Day of Rest

GUNTERSVILLE, Ala. — Brent Chapman spent his unexpected day off with his father, kids and wife, then treated her to a nice dinner of broiled catfish and fried pickles at one of the fancier joints in this lakeside hamlet.

 Dean Rojas took advantage of the daytime hours he never sees to make business calls. Mike Wurm "had a really nice afternoon" golfing with a fishing buddy, talking about past tournaments, eyeing the cloud cover that he was wishing he could fish under.

 As the day shaped up, Lake Guntersville became "a sight fisherman's dream," Ish Monroe rued, but he ran what errands he could, getting the oil on his truck changed. Jeff Connella ate breakfast at Huddle House — "That was fun. I so rarely get to eat breakfast." — and visited tackle shops for his sponsors, then stepped out to see the movie "Wild Hogs."

 For a day, at least, the Bassmaster Elite Series pros got to live a normal, pedestrian weekday. A weather system that produced heavy rains Thursday morning — and which looked ripe for tornadoes — led BASS officials to scrap the first day of the Southern Challenge presented by Purolator.

 The day off was both a blessing and a nuisance for the 108 pros who were suddenly left adrift in a small town, all dressed up with no bank to troll.

 A quick poll at the take-off dock on Friday morning suggested that for every Casey Ashley, Jason Williamson and Bryan Hudgins, who segued from playing Texas hold 'em in the afternoon to singing three-man karaoke renditions of Garth Brooks tunes in a darkened bar before bed, there was a Doc Merkin, who spent the day napping and wishing he were on the water.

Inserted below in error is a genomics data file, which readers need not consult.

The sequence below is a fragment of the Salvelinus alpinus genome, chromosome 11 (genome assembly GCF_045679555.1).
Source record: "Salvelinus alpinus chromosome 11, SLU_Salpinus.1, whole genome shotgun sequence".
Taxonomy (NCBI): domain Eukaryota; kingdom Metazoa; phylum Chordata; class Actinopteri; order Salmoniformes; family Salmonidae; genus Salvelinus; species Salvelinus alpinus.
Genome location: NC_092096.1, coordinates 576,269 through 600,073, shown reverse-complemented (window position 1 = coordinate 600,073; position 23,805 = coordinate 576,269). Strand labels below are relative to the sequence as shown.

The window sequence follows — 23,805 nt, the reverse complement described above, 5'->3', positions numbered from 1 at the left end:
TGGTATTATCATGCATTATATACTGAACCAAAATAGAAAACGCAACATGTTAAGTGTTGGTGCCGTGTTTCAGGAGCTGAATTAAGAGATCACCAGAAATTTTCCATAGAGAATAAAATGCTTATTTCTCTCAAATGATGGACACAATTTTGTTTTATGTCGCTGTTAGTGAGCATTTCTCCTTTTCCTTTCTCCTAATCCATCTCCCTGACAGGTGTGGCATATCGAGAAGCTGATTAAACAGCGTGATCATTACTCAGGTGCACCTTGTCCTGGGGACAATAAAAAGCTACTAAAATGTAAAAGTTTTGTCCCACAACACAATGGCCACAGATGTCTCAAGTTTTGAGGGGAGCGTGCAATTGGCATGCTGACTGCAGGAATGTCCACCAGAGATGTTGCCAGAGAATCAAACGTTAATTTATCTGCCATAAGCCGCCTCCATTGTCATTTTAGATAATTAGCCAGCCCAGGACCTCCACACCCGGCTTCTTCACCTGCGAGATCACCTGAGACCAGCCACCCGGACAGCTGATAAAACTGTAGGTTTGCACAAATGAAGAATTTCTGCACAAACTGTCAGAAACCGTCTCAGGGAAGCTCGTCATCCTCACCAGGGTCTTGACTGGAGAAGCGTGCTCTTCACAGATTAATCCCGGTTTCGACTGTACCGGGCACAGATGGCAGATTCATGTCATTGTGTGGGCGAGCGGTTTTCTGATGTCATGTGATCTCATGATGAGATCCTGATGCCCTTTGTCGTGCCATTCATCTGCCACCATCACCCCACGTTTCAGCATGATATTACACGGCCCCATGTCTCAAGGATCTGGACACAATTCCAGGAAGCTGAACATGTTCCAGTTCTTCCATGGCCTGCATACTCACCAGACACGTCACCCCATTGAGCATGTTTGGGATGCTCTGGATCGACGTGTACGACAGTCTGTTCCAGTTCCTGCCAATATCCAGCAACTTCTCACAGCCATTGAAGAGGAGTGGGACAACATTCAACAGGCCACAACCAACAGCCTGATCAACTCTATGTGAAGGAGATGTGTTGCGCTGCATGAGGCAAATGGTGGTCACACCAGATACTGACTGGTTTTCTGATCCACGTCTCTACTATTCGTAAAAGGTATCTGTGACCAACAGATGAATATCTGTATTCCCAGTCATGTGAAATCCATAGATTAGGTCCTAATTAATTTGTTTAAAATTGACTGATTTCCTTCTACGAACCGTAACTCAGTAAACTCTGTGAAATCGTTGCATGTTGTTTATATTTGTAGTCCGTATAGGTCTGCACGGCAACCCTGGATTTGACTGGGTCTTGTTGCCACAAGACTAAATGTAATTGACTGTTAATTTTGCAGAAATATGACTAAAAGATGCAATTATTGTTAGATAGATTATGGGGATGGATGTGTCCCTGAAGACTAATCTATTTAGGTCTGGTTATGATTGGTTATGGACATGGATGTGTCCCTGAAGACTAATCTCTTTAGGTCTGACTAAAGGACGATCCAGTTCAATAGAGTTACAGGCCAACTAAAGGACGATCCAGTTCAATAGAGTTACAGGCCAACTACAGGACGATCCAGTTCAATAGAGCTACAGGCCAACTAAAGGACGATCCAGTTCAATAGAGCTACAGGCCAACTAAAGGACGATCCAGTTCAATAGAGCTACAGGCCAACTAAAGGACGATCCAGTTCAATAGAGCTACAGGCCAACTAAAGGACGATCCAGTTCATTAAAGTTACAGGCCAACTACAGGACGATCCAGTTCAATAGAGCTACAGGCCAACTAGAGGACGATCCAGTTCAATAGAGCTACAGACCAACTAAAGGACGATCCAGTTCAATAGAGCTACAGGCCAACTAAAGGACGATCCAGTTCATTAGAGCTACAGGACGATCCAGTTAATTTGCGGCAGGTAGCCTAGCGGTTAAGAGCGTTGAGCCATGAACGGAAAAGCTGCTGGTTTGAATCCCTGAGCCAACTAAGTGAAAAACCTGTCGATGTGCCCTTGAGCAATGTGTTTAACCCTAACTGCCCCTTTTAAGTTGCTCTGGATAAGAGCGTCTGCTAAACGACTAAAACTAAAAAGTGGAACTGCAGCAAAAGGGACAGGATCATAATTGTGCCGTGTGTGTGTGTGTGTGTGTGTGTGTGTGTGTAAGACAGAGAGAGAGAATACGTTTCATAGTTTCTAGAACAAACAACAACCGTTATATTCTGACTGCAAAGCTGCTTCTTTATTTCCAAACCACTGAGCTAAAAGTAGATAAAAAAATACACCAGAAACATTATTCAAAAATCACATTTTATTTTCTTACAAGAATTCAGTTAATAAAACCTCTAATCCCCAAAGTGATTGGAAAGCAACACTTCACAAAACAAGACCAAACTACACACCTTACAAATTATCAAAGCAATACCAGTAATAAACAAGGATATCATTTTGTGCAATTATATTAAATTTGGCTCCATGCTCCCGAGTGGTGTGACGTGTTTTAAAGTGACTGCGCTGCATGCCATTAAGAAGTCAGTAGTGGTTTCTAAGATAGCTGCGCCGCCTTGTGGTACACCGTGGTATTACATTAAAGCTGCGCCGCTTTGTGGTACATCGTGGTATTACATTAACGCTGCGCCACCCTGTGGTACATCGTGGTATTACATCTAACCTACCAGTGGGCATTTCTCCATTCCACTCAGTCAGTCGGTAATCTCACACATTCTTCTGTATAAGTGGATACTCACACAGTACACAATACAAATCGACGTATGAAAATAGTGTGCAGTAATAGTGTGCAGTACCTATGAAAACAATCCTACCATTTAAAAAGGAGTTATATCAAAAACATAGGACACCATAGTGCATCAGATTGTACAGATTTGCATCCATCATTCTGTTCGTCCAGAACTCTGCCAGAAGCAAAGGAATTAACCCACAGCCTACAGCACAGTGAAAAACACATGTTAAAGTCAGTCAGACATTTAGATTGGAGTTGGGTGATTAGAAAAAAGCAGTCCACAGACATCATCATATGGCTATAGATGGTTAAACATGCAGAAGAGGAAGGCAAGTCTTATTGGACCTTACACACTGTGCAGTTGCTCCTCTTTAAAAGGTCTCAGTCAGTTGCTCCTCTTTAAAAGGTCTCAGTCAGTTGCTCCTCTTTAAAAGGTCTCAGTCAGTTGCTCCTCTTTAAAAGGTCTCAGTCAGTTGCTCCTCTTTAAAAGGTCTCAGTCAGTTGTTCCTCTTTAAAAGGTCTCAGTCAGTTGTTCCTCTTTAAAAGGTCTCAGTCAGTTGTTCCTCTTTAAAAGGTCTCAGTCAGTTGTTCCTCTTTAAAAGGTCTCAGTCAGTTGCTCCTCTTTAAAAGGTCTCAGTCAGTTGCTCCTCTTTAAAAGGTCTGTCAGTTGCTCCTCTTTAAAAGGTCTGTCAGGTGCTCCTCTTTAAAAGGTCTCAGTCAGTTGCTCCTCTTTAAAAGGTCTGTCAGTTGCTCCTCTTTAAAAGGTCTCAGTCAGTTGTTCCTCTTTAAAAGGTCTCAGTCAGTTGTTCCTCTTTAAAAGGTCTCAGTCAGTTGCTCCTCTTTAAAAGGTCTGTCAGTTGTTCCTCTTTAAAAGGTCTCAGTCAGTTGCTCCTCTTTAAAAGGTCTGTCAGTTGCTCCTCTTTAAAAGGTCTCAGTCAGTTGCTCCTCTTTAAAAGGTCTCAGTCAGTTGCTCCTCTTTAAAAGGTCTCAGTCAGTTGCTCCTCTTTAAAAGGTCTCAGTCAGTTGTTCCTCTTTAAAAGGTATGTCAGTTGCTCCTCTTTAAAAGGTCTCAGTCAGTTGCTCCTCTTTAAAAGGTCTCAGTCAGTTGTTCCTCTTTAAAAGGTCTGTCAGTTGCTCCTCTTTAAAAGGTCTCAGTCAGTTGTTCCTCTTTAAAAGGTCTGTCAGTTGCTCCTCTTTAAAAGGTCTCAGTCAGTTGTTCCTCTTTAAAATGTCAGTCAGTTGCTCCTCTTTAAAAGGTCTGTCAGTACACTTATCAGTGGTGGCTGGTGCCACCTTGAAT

"It was OK," Connella said of the unexpected day of rest. "I tried to get my mind off the tournament. I really didn't want any more time to think about catching them. I wanted to go catch them."

 Said Chapman: "I feel really refreshed and rested. I guess we'll see if that's a good thing or a bad thing. It might make me fish really fast or fish really relaxed, because I am relaxed."

 "Three weeks in a row, it's been every day," said Jimmy Mason, who played poker with the rookies. "So yesterday was kind of nice to have a day to sleep in, to go back to bed for a while."

 Anglers also confessed a sense of unease over the lost day. None criticized the decision to scrap the day – it was the best decision with the information available, they said — but the rain day disrupted a familiar pattern. Rojas compared the feeling to a canceled flight confining a traveler to an airport.

 I cleaned my boat, messed with tackle," Gary Klein said. "But you can only do that for so long." Especially when the cable goes out, as it did for Klein and his roommate, Shaw Grigsby.

 Asked about his day, Grigsby recounted a trip to a nearby Texaco, of all places, for sushi, and an aborted effort to watch a DVD too scratched to be worth his while. "Bored to tears, really," he summarized. Beyond mere cabin fever, he said he lost a sense of what the lake was going to hold.

 "You're in such tune with it, you go every day, you feel how things are going, how things progress," he said. "Now you're having to go out and try things, instead of know things.

 "We really don't have that buffer day anymore," he continued. "You catch them, or you're done."